|Unit||United States Army Air Force (USAAF)|
|Object type||Black & white - Print other than silver gelatin|
|Place made||Australia: New South Wales, Sydney, Bankstown|
|Date made||c 1942|
Second World War, 1939-1945
Item copyright: Copyright expired - public domain
This item is in the Public Domain
Portrait of 1st Lieutenant (1st Lt) George Leo Cantello (left) Commanding Officer of the 41st ...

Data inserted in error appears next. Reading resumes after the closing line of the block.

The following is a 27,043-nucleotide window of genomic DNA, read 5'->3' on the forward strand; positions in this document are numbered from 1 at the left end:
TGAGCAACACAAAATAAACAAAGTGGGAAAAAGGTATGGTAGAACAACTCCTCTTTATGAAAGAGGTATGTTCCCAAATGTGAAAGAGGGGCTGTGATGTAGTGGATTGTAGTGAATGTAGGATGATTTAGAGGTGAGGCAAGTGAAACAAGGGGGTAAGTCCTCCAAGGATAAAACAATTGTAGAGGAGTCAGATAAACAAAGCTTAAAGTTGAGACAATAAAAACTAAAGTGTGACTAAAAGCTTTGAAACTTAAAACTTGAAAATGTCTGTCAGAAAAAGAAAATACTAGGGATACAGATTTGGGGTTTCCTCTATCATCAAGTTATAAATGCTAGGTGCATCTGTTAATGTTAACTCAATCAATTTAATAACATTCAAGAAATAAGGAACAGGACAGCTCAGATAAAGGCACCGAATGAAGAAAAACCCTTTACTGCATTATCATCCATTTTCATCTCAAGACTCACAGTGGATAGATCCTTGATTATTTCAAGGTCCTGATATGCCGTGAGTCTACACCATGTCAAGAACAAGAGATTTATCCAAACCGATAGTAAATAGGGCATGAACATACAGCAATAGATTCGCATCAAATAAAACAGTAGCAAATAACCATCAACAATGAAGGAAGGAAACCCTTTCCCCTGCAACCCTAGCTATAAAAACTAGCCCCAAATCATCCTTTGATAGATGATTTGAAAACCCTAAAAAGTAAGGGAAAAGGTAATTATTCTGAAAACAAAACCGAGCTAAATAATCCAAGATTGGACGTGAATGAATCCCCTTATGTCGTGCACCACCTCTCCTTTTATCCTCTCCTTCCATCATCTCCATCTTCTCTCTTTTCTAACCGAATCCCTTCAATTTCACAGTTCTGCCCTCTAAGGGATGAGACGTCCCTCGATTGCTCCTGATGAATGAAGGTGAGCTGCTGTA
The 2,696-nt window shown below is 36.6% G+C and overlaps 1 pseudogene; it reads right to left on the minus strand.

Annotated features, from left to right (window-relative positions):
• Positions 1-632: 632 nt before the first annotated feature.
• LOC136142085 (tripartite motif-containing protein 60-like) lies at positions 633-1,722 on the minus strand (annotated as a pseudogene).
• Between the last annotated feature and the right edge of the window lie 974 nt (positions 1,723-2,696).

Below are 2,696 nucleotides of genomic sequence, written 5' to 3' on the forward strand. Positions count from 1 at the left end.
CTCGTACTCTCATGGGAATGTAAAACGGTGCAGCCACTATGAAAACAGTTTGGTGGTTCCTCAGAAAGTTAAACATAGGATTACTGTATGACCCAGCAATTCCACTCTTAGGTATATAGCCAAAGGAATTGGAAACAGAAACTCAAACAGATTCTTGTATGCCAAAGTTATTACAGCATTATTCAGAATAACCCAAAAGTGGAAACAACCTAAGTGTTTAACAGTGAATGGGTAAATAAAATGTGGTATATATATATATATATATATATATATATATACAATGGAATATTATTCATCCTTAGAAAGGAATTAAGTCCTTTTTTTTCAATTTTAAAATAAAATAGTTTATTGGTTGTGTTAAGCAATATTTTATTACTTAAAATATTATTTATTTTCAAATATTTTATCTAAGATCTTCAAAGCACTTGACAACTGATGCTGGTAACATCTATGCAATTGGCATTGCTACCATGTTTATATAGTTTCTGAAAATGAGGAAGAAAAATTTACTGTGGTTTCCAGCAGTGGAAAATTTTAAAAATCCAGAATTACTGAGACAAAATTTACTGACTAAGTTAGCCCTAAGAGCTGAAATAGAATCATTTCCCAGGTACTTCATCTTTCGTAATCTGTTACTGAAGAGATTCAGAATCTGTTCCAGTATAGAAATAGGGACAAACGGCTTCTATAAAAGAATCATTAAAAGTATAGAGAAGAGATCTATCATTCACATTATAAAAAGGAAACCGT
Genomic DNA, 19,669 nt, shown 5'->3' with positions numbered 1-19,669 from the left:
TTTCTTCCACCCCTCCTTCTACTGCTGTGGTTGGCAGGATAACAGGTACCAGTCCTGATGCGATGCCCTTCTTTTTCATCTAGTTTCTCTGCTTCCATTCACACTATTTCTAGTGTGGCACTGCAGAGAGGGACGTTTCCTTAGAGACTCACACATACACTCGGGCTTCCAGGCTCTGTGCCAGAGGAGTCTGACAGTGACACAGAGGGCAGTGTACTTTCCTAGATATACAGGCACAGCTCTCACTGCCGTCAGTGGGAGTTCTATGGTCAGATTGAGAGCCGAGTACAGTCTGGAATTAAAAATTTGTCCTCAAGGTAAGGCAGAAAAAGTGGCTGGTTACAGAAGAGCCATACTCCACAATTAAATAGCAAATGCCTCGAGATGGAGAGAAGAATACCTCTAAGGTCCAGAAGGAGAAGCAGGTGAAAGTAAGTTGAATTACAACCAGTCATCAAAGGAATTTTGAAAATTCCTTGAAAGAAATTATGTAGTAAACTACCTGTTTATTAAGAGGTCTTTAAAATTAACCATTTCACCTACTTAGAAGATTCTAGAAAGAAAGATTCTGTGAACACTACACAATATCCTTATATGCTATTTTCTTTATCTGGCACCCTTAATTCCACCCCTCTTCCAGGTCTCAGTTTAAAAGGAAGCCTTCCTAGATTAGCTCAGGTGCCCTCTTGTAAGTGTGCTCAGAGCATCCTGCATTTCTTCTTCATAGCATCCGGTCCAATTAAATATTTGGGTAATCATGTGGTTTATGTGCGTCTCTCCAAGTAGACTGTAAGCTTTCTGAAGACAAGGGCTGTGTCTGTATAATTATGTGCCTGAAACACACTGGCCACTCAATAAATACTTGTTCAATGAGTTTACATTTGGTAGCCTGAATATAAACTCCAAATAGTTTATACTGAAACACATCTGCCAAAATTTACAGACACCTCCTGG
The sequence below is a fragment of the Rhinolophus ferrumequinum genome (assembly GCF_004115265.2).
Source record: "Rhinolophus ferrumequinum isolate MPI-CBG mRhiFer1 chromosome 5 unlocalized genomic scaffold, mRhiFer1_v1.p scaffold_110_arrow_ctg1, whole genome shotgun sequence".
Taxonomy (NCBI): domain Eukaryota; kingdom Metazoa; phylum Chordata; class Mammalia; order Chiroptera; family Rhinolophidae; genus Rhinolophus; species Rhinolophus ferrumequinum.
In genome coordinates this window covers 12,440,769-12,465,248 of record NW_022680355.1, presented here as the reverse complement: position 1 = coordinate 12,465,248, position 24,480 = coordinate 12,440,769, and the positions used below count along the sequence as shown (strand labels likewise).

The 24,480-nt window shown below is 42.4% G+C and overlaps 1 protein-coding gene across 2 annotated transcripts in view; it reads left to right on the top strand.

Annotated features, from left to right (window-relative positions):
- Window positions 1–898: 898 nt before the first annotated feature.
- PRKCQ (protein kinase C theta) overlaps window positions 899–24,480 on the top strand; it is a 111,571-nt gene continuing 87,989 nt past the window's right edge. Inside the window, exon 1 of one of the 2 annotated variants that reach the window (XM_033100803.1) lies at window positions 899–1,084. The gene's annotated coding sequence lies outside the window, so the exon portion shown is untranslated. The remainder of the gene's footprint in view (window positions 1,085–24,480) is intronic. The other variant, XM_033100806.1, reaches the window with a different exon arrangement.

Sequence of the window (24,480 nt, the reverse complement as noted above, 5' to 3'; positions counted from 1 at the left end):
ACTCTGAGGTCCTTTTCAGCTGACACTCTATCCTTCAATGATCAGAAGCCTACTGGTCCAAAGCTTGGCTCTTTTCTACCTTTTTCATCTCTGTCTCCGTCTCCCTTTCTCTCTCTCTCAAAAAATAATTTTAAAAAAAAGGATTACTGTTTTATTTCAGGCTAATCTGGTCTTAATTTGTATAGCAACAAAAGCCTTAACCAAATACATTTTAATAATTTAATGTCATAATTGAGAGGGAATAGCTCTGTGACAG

Portrait of 1st Lieutenant (1st Lt) George Leo Cantello (left) Commanding Officer of the 41st Pursuit Squadron, 35th Pursuit Group, United States Army Air Force (USAAF) and another unidentified USAAF officer both looking at a map whilst on the wing of Lt Cantello's P-39 Bell Airacobra. For a time, this USAAF squadron (equipped with P-39 Airacobras) was based at Bankstown airport, near Sydney, NSW. One week after the Japanese midget submarine raid on shipping in Sydney Harbour, the Imperial Japanese Navy (IJN) still had a number of submarines submerged off the east coast of Australia, three of them vainly waiting to recover their midgets and two others which had been tasked with shelling the Australian mainland. Just after midnight, on the morning of 8 June 1942, a submarine of the IJN (I-24), surfaced approximately ten kilometres offshore from Sydney's Maroubra Beach and rapidly fired ten rounds of 140 mm shells from the main deck gun. Six of the shells failed to explode and the remaining four caused minor damage to houses in the Eastern Suburbs and slightly injured one person. The submarine immediately crash dived, leaving wailing air raid sirens and searchlights sweeping the Sydney sky. In response to the shelling, a phone call was received by the 41st Pursuit Squadron at Bankstown airport and just before 1.00 am a solitary P-39 Airacobra piloted by 1st Lieutenant Cantello, took off in the hope of striking back at the Japanese. Not long after take off, over the small farming community of Hammondville, the P-39 stalled and crashed, killing the 27 year old pilot. The cause of the crash is not known, but it was suggested that in his haste to get airborne the engine had not been properly warmed. The following day the twisted remains of the aircraft was recovered and the body of George Cantello was sent for burial at a military cemetery in Hawaii. In 1988, at Hammondville, a memorial park with a monument was opened, dedicated to the memory of Lt George Cantello by the United States and Australian Governments.